Real Love

You Don’t Have to Be Healed to Be a Good Partner

5 minute read
Battle is a certified clinical sexologist and sex and dating coach, educator, and speaker. She is the author of This is Supposed to Be Fun: How to Find Joy in Hooking Up, Settling Down, and Everything in Between

In the wake of a breakup, especially a particularly emotional one, many people wonder how long they should wait to start dating. They may ask themselves if they’re ready to start the process of falling in love again or if it will be too painful. They may feel guilt for having new attractions or wonder what their friends or family will think if they move on in what may seem like a short amount of time post-breakup. But what they may be missing is that sometimes being in a relationship can aid the healing process.

Reality TV has given us glimpses into the messy and nuanced ways that people can move on after breakups. This includes one of the most notorious breakups in reality TV history: Scandoval. In the first episode of the Vanderpump Rules Season 11 reunion, for instance, Ariana Madix discussed her decision to start dating someone in the wake of being cheated on by former partner and cast-mate, Tom Sandoval. “I think it’s gonna be a very long time before I’m gonna be able to be fully processed through all those things,” Madix said. “I don’t wanna put my life on hold for, you know, someday that I may or may not consider myself ‘fully healed.’” This response to the criticism that she and her new boyfriend, Daniel Wai, moved quickly shows that she understands the amount of healing that has yet to come. It’s also clear that as a public figure who works with her ex, it would be difficult to expect herself to be able to process everything as new conflicts continue to arise. Her new relationship is a much-needed anchor.

There’s a social stigma against starting to date too soon after a breakup. The rule of thumb is that it takes half of the duration of the relationship to be fully over the other person. But recent online discussions of this theory reveal how varied the process of healing from a breakup can be. A one-size-fits-all approach can’t possibly work when the nuances of relationships and their impacts differ so widely. Time can't—and shouldn’t—be the only way to measure a process as amorphous as healing a broken heart.

The truth is that people don’t heal or grow in isolation. And you can be a good partner while continuing the process of understanding the impact of your breakup.

The degree to which you need to heal from a breakup isn’t always dependent on the length of the relationship, but rather the emotional intensity and circumstances. Some people grow apart or learn they don’t love each other, and other breakups result from broken trust, cheating, vicious fights, abuse, or neglect. No matter how long the relationship lasts, the effects on the individuals can vary tremendously—and so, too, can the healing process.

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There can be a lot to sort through emotionally in the wake of a breakup. Some find that therapy is helpful for processing the emotions that arise. Discourse about mental and emotional health has increased dramatically over the last decade or so, and along with it, the expectation of being in therapy when breakups arise. While therapy has been destigmatized, we’re also in a time of striving to be the best versions of ourselves and avoiding causing harm with our emotional baggage. My recent experience working with clients trying to get back into dating is that they worry about not having done enough self-work to be worthy of partnership, even though they’ve taken on a tremendous amount of personal responsibility to commit to weekly therapy sessions, meditating, and reading up on the best ways to take care of their mental health. Still, they are concerned that any lingering feelings they have from past relationships will taint something new.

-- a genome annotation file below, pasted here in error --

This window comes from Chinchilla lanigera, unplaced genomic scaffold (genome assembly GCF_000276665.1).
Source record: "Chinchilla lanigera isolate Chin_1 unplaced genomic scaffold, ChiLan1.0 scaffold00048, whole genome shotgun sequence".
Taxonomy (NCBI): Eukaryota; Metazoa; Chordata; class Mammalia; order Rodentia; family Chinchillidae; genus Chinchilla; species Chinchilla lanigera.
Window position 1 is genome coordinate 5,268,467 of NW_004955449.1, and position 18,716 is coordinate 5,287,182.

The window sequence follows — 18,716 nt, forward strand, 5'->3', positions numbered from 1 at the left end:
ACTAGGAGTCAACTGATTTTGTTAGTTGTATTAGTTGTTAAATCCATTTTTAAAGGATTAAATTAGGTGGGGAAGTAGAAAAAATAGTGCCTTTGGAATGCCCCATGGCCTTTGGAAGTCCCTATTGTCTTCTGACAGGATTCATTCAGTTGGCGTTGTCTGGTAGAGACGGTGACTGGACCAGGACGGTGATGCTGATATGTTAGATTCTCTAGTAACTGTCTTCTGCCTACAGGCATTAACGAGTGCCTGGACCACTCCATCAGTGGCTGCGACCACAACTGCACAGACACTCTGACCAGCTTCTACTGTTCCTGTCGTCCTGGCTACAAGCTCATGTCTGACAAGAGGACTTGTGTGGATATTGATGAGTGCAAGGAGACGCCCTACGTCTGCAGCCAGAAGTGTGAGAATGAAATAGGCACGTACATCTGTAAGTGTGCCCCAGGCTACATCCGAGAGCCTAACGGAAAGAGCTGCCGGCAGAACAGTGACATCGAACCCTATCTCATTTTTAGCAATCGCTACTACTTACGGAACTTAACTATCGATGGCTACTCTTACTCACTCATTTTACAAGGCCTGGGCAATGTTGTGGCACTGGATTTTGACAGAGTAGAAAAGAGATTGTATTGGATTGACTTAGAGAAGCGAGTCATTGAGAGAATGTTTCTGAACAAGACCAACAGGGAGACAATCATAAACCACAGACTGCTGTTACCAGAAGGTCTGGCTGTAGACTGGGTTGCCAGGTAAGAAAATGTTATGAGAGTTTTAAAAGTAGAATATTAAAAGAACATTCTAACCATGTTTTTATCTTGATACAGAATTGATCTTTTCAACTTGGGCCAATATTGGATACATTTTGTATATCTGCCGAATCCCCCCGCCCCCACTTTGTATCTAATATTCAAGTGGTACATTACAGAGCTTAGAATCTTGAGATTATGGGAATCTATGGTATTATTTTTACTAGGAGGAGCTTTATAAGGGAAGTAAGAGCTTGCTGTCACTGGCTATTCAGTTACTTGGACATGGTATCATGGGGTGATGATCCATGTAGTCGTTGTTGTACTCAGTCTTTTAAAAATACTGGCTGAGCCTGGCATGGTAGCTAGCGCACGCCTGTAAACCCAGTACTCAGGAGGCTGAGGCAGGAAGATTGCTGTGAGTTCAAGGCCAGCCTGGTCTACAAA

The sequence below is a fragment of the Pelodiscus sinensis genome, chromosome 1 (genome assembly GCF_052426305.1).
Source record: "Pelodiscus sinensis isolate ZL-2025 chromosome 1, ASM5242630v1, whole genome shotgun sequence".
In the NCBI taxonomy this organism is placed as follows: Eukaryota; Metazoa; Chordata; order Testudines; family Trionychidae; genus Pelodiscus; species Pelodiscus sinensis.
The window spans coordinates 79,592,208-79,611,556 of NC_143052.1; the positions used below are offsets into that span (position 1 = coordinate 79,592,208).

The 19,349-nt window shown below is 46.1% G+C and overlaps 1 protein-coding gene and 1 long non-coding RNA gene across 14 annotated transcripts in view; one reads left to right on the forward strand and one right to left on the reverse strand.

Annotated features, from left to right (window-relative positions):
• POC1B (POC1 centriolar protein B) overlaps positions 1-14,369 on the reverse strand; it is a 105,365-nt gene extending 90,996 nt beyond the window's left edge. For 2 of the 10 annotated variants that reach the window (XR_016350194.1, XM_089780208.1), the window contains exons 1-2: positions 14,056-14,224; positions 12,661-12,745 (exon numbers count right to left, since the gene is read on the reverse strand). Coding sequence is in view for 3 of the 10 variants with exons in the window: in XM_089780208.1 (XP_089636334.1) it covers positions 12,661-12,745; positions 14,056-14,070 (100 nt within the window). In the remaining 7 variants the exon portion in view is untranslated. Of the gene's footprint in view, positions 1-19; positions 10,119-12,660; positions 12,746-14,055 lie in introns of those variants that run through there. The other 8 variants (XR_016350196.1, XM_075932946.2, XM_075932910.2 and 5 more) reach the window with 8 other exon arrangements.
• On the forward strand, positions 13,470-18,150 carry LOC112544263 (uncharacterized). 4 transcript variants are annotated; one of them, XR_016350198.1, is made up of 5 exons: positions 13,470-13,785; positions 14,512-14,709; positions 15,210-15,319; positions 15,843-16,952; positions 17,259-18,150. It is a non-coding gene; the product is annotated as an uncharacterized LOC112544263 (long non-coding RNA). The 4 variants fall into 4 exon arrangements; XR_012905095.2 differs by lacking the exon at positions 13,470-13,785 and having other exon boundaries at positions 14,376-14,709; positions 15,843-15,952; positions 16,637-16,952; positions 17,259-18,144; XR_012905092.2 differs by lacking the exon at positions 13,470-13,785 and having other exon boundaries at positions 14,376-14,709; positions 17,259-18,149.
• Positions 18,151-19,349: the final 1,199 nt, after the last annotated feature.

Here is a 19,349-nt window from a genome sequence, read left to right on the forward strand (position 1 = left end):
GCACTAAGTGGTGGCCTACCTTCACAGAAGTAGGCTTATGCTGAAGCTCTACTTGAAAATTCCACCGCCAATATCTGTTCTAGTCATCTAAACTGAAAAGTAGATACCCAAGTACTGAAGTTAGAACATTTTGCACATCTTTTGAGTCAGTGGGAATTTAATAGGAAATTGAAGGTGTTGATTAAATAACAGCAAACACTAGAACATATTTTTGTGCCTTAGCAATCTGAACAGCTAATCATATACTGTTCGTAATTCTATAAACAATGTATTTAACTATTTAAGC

Prioritizing mental health, especially during times in our lives when we’ve been negatively impacted, is great. But constantly looking for and trying to heal weaknesses within us can be a barrier to starting new relationships. In fact, in some cases, the quest for self-improvement may just be avoidance. Breakups are one of the worst parts of relationships, so it’s understandable if someone is fearful of jumping back into dating. The desire to be fully healed can put undue stress on someone and keep them perpetually striving for a level of wellness that they believe will make them a more ideal partner. Expectations can become so high that they can’t acknowledge how much their efforts have already helped them heal.

Breakup grief is real, and it’s not a great idea to seek out partners when we’re in deep grief. But there are layers that get healed, bit by bit, and with the assistance of our community, that can fortify us just enough to go back out and experience partnership again. People can be good partners even when they are going through a process of healing. If we all wait for that magical moment when we feel we’ve completely left our past behind us, we’ll miss out on how relationships can actually shape how we heal. New connections can give us a different perspective on love and who we want to be in relationships moving forward.

When we put too much attention on attaining the status of “healed” or waiting a specified amount of time to move on from a past relationship, we may miss out on opportunities to apply what we’ve learned about ourselves and test out new relationship skills we learned in therapy. Taking healthy risks as we move on from breakups can help us see and experience relationships differently. There is no one moment when we will be perfectly ready to take the plunge again, and no amount of time when we will arrive at our best self. And that doesn’t mean that we are less worthy of loving, supportive partnerships.

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